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G20? Time out for World Cup

[ 2010-06-29 13:36]     字号 [] [] []  
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British Prime Minister David Cameron and German Chancellor Angela Merkel apparently had bigger concerns than just the world economy at the G20 summit of world leaders on Sunday.

The pair ducked out of formal economic talks to watch the second half of the World Cup knockout game between their countries. Aides said they were glued to the TV screen during the match.

"I am still very moved," Merkel said. "I can only say congratulations to the team. Keep on going."

Her analysis of the game: "I think today legs and heads were working very well."

Merkel said Cameron congratulated her after Germany's 4-1 victory over England in South Africa.

"There was a very nice sportive atmosphere among the Germans and the British G20 participants who watched the game," she said.

England's loss, however, was a severe blow for Cameron who earlier had told journalists he was "desperate for us to win." England has not beaten Germany since it won the 1966 final.

England and Germany have long been bitter rivals on the football field, with past games colored by the pair's shared political history and the tendency of England's tabloid press to inflame tensions by referencing World War II.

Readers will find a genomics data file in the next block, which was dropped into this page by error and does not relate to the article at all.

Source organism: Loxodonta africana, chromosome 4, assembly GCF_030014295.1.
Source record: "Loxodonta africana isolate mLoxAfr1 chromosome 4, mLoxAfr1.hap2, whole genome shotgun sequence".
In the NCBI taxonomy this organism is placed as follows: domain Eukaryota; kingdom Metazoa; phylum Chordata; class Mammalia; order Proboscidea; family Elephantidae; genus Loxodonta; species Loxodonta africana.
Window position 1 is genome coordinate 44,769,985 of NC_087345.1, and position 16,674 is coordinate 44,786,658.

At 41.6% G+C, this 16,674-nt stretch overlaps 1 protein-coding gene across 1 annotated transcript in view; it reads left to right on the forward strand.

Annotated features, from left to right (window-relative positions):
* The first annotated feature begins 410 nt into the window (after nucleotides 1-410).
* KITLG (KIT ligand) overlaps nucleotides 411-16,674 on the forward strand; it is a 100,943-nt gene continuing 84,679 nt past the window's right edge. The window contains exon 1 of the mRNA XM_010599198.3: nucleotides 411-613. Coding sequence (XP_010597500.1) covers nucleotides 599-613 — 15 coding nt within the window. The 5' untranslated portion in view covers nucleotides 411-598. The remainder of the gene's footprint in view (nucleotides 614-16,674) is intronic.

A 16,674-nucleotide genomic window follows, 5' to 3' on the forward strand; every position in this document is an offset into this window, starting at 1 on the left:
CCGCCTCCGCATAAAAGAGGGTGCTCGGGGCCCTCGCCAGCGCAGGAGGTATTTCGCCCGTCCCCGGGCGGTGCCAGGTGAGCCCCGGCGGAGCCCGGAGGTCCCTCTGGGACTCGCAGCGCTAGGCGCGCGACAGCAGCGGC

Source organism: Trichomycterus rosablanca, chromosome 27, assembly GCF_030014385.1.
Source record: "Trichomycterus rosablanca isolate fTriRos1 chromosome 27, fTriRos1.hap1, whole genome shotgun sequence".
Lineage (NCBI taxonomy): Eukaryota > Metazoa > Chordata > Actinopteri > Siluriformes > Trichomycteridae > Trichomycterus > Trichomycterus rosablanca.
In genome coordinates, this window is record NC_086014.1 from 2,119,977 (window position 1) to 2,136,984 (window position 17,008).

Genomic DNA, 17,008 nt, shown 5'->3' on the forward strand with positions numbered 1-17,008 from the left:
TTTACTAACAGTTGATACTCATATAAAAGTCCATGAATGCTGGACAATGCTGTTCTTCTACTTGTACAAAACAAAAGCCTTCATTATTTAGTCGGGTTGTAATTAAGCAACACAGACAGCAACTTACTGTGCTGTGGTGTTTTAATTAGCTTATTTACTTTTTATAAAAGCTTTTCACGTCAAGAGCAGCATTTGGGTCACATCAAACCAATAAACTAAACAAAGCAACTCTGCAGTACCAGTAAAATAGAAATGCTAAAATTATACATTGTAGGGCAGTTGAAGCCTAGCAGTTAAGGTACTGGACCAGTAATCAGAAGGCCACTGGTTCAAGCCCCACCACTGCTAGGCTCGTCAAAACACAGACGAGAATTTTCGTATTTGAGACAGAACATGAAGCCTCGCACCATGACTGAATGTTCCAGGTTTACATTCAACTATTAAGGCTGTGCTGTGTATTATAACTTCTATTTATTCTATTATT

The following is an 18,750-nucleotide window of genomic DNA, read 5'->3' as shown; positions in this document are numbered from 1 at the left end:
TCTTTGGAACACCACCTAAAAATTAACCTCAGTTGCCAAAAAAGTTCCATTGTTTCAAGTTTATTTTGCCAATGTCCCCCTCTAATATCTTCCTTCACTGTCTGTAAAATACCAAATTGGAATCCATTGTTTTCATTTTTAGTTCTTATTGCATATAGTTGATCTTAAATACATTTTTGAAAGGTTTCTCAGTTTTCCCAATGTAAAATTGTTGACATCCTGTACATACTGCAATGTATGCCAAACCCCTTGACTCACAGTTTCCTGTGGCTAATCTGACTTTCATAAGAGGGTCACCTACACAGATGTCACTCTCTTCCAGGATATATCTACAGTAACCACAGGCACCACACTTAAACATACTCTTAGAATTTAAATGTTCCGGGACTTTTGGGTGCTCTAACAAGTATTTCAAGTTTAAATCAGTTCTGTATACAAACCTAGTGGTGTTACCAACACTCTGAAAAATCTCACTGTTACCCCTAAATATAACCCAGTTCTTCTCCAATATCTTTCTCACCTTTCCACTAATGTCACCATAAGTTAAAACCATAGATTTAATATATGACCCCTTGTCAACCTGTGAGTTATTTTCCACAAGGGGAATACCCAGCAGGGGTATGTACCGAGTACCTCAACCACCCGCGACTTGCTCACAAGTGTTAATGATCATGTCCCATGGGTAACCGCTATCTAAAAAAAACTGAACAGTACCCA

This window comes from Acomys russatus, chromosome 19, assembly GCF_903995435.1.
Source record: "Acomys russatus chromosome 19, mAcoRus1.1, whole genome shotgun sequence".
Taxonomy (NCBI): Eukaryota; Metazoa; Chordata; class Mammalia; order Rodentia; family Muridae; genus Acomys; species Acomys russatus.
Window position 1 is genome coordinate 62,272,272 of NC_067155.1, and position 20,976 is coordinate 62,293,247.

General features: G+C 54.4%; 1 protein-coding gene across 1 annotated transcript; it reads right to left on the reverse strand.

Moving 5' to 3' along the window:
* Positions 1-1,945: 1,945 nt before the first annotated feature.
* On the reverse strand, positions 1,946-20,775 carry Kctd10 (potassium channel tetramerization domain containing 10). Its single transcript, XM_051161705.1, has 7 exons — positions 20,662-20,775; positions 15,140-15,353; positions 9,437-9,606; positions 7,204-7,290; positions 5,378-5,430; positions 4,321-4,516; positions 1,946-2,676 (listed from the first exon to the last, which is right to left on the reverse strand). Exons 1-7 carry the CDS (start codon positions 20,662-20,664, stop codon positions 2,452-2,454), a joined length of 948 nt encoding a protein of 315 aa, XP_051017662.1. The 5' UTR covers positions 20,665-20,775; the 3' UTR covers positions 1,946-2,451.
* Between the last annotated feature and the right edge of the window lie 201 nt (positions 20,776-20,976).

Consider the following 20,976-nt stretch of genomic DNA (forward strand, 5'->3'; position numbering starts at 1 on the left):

But a major diplomatic spat appears to have been averted this time round. Merkel apologized for what has been called "the phantom goal" that officials ruled England did not score, telling Cameron she was "sorry about that," his aides said.

The British leader also alluded to his team's lack of form - with or without the goal controversy. "The country will wonder 'What if?' after Frank Lampard's disallowed goal, but it was a disappointing result," Cameron said.

(中国日报网英语点津 Helen 编辑)

G20? Time out for World Cup

About the broadcaster:

G20? Time out for World Cup

Lee Hannon is Chief Editor at China Daily with 15-years experience in print and broadcast journalism. Born in England, Lee has traveled extensively around the world as a journalist including four years as a senior editor in Los Angeles. He now lives in Beijing and is happy to move to China and join the China Daily team.